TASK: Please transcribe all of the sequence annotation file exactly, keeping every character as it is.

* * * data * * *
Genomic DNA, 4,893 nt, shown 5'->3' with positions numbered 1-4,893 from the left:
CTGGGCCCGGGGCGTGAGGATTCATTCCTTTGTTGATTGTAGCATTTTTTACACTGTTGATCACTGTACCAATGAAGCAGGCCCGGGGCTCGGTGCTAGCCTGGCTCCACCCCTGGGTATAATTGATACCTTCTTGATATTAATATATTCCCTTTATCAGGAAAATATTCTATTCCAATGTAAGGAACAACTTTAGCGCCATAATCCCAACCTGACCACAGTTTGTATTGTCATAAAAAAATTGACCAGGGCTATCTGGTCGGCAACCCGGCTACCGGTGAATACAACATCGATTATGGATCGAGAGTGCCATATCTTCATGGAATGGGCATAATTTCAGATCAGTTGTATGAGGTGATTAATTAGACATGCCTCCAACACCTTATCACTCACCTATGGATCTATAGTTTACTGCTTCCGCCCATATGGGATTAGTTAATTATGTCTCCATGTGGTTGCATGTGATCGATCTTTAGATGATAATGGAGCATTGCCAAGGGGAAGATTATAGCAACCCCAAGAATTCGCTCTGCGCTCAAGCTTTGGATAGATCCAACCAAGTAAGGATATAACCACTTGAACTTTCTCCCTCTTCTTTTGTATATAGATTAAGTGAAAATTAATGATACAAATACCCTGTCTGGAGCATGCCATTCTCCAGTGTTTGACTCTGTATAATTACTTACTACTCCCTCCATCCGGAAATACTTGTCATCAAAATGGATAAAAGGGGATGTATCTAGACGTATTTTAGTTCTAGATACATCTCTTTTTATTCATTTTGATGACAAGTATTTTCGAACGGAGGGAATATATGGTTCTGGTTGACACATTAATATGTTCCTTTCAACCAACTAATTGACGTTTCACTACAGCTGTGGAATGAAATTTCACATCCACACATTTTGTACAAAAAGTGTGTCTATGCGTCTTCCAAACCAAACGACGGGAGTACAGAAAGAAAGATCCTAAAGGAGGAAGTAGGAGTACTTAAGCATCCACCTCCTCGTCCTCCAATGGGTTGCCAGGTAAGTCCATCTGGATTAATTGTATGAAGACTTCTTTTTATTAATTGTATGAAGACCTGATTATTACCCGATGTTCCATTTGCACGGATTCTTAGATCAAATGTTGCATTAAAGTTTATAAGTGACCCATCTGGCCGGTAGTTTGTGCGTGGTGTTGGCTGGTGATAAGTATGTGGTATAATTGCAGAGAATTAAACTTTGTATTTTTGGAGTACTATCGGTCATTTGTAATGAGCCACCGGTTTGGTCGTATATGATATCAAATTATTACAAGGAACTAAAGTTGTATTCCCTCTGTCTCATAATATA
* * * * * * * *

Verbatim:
Genomic DNA, 4,893 nt, shown 5'->3' with positions numbered 1-4,893 from the left:
CTGGGCCCGGGGCGTGAGGATTCATTCCTTTGTTGATTGTAGCATTTTTTACACTGTTGATCACTGTACCAATGAAGCAGGCCCGGGGCTCGGTGCTAGCCTGGCTCCACCCCTGGGTATAATTGATACCTTCTTGATATTAATATATTCCCTTTATCAGGAAAATATTCTATTCCAATGTAAGGAACAACTTTAGCGCCATAATCCCAACCTGACCACAGTTTGTATTGTCATAAAAAAATTGACCAGGGCTATCTGGTCGGCAACCCGGCTACCGGTGAATACAACATCGATTATGGATCGAGAGTGCCATATCTTCATGGAATGGGCATAATTTCAGATCAGTTGTATGAGGTGATTAATTAGACATGCCTCCAACACCTTATCACTCACCTATGGATCTATAGTTTACTGCTTCCGCCCATATGGGATTAGTTAATTATGTCTCCATGTGGTTGCATGTGATCGATCTTTAGATGATAATGGAGCATTGCCAAGGGGAAGATTATAGCAACCCCAAGAATTCGCTCTGCGCTCAAGCTTTGGATAGATCCAACCAAGTAAGGATATAACCACTTGAACTTTCTCCCTCTTCTTTTGTATATAGATTAAGTGAAAATTAATGATACAAATACCCTGTCTGGAGCATGCCATTCTCCAGTGTTTGACTCTGTATAATTACTTACTACTCCCTCCATCCGGAAATACTTGTCATCAAAATGGATAAAAGGGGATGTATCTAGACGTATTTTAGTTCTAGATACATCTCTTTTTATTCATTTTGATGACAAGTATTTTCGAACGGAGGGAATATATGGTTCTGGTTGACACATTAATATGTTCCTTTCAACCAACTAATTGACGTTTCACTACAGCTGTGGAATGAAATTTCACATCCACACATTTTGTACAAAAAGTGTGTCTATGCGTCTTCCAAACCAAACGACGGGAGTACAGAAAGAAAGATCCTAAAGGAGGAAGTAGGAGTACTTAAGCATCCACCTCCTCGTCCTCCAATGGGTTGCCAGGTAAGTCCATCTGGATTAATTGTATGAAGACTTCTTTTTATTAATTGTATGAAGACCTGATTATTACCCGATGTTCCATTTGCACGGATTCTTAGATCAAATGTTGCATTAAAGTTTATAAGTGACCCATCTGGCCGGTAGTTTGTGCGTGGTGTTGGCTGGTGATAAGTATGTGGTATAATTGCAGAGAATTAAACTTTGTATTTTTGGAGTACTATCGGTCATTTGTAATGAGCCACCGGTTTGGTCGTATATGATATCAAATTATTACAAGGAACTAAAGTTGTATTCCCTCTGTCTCATAATATA